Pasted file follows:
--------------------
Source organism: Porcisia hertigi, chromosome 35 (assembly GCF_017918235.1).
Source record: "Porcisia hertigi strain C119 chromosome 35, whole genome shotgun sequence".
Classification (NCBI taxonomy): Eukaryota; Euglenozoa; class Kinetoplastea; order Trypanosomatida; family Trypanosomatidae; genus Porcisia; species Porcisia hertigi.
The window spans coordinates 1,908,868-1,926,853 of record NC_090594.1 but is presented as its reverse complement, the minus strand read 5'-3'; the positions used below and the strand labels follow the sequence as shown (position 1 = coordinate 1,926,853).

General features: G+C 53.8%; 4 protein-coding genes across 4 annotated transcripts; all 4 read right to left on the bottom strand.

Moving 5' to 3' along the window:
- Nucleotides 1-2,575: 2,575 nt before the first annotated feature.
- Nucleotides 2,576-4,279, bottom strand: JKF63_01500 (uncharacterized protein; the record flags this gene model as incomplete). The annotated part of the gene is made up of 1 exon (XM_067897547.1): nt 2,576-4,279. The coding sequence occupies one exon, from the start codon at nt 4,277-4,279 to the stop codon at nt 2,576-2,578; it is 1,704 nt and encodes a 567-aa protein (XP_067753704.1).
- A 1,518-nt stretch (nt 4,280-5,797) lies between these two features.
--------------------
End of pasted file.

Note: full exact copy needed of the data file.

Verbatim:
Source organism: Porcisia hertigi, chromosome 35 (assembly GCF_017918235.1).
Source record: "Porcisia hertigi strain C119 chromosome 35, whole genome shotgun sequence".
Classification (NCBI taxonomy): Eukaryota; Euglenozoa; class Kinetoplastea; order Trypanosomatida; family Trypanosomatidae; genus Porcisia; species Porcisia hertigi.
The window spans coordinates 1,908,868-1,926,853 of record NC_090594.1 but is presented as its reverse complement, the minus strand read 5'-3'; the positions used below and the strand labels follow the sequence as shown (position 1 = coordinate 1,926,853).

General features: G+C 53.8%; 4 protein-coding genes across 4 annotated transcripts; all 4 read right to left on the bottom strand.

Moving 5' to 3' along the window:
- Nucleotides 1-2,575: 2,575 nt before the first annotated feature.
- Nucleotides 2,576-4,279, bottom strand: JKF63_01500 (uncharacterized protein; the record flags this gene model as incomplete). The annotated part of the gene is made up of 1 exon (XM_067897547.1): nt 2,576-4,279. The coding sequence occupies one exon, from the start codon at nt 4,277-4,279 to the stop codon at nt 2,576-2,578; it is 1,704 nt and encodes a 567-aa protein (XP_067753704.1).
- A 1,518-nt stretch (nt 4,280-5,797) lies between these two features.